To Patagonia and Back
Story and Photos by Brian Mohr
Published in Backcountry Magazine – Feb 2005
“You guys…turn around!”
At Emily’s command, our sweaty heads swung. A faint rainbow grew out of the falling snow and arced down to our lakeshore camp below. Having just stepped into the gaping entrance of our first Patagonian couloir, the snowy rainbow could only be a sign of things to come. Mesmerized, we climbed on.
As we ascended through the snow and clouds, the tiny lakefront village of Chile’s Mallin Grande faded away. One thousand meters above, we reached the top of the couloir’s secondary branch—and our first run of the day, the Rainbow Couloir.
With the northern Patagonian ice sheet on the horizon and the sparkling blue waters of the Rio Baker’s headwaters below, those first buttery turns between the mountain’s fluted walls cast us into a blissful euphoria. After lunch - when the snow squalls broke, the sun poured in and a giant Andean condor began circling over our heads - time seemed to stop altogether.
Sipping our well-earned cervezas around a campfire that night, Emily and I shared stories about our last trip to Patagonia. In 2000, following the signs of spring south from the mountains of central Chile and Argentina, we pedaled our mountain bikes nearly two thousand miles into the heartland of Chilean Patagonia. It was here that we vowed to return and ski the mountains of the southern Andes—and to revisit some of the inspiring people and places that we discovered.
For over a decade, Kristine McDivitt Tompkins, a former CEO of Patagonia (the outdoor clothing company) and founder of Conservacion Patagonica, has lived in Chile with her husband Doug Thompkins, founder of the Conservation Land Trust (CLT). Through their efforts, the CLT has permanently protected 1.4 million acres of Patagonia’s Valdivian rainforest, high-desert steppe or pampa, and coastal wetlands. On our bike trip, we were lucky enough to stumble upon Parque Pumalin, the 800,000-acre centerpiece of CLT’s efforts, located in the northern reaches of Chilean Patagonia. Flanked on one side by the snow-capped Andes and on the other by the Pacific Ocean, Pumalin protects the largest temperate rainforests on the planet.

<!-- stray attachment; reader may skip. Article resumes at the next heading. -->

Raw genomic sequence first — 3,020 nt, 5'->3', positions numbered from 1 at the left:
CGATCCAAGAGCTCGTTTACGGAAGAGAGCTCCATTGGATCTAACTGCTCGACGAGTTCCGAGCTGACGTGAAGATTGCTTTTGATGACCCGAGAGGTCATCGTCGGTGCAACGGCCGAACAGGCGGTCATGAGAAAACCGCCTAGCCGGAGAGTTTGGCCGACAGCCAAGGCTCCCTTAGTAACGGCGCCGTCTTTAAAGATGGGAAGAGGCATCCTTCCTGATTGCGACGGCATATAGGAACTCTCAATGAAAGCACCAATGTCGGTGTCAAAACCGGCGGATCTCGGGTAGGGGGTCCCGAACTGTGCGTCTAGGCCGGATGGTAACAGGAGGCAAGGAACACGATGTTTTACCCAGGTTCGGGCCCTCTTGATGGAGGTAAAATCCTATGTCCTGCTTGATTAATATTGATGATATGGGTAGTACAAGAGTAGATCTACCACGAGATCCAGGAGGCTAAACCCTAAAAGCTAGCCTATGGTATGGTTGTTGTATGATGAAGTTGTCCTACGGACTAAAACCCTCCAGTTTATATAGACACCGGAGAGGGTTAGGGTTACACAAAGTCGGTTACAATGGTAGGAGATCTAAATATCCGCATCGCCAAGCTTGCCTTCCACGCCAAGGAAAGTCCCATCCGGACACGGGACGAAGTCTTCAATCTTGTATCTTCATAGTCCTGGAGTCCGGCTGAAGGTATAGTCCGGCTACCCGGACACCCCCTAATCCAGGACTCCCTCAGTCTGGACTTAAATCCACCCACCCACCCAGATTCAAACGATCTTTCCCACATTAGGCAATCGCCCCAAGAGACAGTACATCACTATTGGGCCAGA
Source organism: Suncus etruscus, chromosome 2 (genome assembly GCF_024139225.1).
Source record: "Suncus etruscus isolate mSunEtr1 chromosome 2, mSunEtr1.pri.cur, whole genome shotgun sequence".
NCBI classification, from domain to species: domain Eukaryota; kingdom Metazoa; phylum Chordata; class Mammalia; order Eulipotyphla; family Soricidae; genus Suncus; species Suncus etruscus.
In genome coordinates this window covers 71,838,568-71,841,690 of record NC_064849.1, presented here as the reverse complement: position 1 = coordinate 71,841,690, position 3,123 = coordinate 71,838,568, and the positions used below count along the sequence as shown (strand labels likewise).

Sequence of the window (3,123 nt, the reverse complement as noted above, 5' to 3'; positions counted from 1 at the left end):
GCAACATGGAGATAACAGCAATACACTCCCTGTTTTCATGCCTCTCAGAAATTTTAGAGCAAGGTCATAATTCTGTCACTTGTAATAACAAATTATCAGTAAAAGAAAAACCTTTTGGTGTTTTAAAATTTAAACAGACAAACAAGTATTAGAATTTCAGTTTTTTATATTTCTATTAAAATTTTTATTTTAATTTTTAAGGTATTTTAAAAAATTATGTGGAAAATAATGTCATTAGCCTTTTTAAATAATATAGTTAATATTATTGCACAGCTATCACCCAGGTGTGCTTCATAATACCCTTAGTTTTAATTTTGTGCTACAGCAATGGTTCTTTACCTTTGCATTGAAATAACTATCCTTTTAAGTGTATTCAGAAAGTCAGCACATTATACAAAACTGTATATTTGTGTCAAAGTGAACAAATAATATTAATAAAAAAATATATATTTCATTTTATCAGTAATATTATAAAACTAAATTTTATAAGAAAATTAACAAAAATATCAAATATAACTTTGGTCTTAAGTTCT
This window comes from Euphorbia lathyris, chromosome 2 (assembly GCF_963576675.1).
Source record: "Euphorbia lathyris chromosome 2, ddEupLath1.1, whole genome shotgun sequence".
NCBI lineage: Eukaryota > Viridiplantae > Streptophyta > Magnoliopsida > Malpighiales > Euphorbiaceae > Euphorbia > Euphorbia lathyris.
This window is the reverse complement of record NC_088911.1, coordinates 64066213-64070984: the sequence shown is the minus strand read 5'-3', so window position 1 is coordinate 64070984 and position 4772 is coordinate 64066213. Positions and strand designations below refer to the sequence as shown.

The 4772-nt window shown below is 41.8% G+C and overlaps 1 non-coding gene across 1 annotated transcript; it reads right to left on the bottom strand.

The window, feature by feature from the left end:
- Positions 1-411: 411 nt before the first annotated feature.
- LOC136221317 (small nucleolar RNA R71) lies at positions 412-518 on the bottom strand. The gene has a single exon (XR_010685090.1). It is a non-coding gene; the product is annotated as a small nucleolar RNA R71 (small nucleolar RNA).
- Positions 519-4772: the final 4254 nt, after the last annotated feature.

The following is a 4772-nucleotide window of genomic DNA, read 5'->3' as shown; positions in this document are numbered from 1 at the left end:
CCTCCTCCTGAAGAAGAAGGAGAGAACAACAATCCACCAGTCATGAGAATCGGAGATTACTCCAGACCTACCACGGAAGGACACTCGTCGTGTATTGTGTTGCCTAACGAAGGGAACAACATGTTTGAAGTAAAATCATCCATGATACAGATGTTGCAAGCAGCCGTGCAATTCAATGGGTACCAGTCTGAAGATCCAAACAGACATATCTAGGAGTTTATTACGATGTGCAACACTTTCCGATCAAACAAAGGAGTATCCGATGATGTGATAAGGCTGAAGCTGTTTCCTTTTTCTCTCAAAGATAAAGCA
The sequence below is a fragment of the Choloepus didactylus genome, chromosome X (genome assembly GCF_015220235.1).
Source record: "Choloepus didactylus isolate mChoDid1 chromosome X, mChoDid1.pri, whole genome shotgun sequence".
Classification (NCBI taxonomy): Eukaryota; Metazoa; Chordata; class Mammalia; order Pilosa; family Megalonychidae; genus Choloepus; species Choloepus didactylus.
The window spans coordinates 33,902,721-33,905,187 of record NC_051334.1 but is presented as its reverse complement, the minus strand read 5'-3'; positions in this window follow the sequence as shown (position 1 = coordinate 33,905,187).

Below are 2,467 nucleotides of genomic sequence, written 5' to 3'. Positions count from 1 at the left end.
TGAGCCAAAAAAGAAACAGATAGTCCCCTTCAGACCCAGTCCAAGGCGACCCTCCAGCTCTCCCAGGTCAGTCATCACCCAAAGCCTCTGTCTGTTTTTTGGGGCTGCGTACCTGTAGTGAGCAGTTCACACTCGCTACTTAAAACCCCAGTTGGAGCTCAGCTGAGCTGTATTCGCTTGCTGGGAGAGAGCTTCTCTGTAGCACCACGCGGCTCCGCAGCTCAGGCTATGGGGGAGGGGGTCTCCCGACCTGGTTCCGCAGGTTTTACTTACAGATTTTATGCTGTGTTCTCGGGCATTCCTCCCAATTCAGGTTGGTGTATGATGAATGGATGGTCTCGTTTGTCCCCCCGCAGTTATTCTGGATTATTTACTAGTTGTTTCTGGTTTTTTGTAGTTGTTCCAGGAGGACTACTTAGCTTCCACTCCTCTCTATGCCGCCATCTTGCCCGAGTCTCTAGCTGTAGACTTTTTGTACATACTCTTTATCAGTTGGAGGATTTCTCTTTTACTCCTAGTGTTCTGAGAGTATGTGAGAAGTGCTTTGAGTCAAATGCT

“In Patagonia, we have the opportunity to accomplish conservation at a grand scale, something that is no longer possible in many parts of the world,” say the folks at Conservacion Patagonica, which recently finalized its purchase of a 170,000 acre ranch in the Chile’s Valle Chacabuco, well south of Pumalin. Since its inception in 2000, and much like the CLT, the organization has been focused on protecting Patagonia’s wilderness and biodiversity by purchasing critical habitat, safeguarding it and returning it to the public domain in the form of national parks.
Although Pumalin is a private park dominated by towering peaks, ancient forests, and pristine coastline that the CLT eventually wants to turn over to Chile as a national park, there is much more at work in this landscape. Small farms within the park that keep busy with animal husbandry, cheese making, honey production, wool handicrafts, and organic gardens are simultaneously commercial enterprises and visitor information centers. And everything is carried out under the strictest conservation guidelines. While Pumalin aims to protect the tremendous biodiversity and wild lands within its boundaries, it is also building a sustainable economy for the Chileans that live and work there. The Thompkins like to point out that this arrangement is a great example of how “eco-tourism generates a type of development that is compatible with conservation.”
Upon our return to the southern Andes, we planned to make our way through Pumalin’s magnificent rainforests and ski from some its snow-laden summits – including those within the 2000-3000m Cordon Esperanza and the remote and mighty Volcan Michimavida (2143m). But reports of imbedded wet weather, and forecasts for more of the same forced us to make the hard decision to save Pumalin for yet another trip.